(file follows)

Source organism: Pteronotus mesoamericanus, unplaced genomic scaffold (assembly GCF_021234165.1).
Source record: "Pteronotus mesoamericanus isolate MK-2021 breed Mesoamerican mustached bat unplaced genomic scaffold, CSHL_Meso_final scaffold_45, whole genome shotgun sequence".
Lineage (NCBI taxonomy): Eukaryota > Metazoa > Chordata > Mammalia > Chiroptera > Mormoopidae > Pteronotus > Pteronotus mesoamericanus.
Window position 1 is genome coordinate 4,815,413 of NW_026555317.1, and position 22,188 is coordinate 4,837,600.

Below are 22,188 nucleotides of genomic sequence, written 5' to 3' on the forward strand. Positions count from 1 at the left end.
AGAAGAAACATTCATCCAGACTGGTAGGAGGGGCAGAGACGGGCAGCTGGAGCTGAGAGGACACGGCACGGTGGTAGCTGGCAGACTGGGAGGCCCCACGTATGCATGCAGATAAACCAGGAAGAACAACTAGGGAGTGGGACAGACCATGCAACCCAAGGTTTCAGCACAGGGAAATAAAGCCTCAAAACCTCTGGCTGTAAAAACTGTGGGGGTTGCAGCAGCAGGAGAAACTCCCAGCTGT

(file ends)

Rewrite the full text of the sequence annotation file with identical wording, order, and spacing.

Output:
Source organism: Pteronotus mesoamericanus, unplaced genomic scaffold (assembly GCF_021234165.1).
Source record: "Pteronotus mesoamericanus isolate MK-2021 breed Mesoamerican mustached bat unplaced genomic scaffold, CSHL_Meso_final scaffold_45, whole genome shotgun sequence".
Lineage (NCBI taxonomy): Eukaryota > Metazoa > Chordata > Mammalia > Chiroptera > Mormoopidae > Pteronotus > Pteronotus mesoamericanus.
Window position 1 is genome coordinate 4,815,413 of NW_026555317.1, and position 22,188 is coordinate 4,837,600.

Below are 22,188 nucleotides of genomic sequence, written 5' to 3' on the forward strand. Positions count from 1 at the left end.
AGAAGAAACATTCATCCAGACTGGTAGGAGGGGCAGAGACGGGCAGCTGGAGCTGAGAGGACACGGCACGGTGGTAGCTGGCAGACTGGGAGGCCCCACGTATGCATGCAGATAAACCAGGAAGAACAACTAGGGAGTGGGACAGACCATGCAACCCAAGGTTTCAGCACAGGGAAATAAAGCCTCAAAACCTCTGGCTGTAAAAACTGTGGGGGTTGCAGCAGCAGGAGAAACTCCCAGCTGT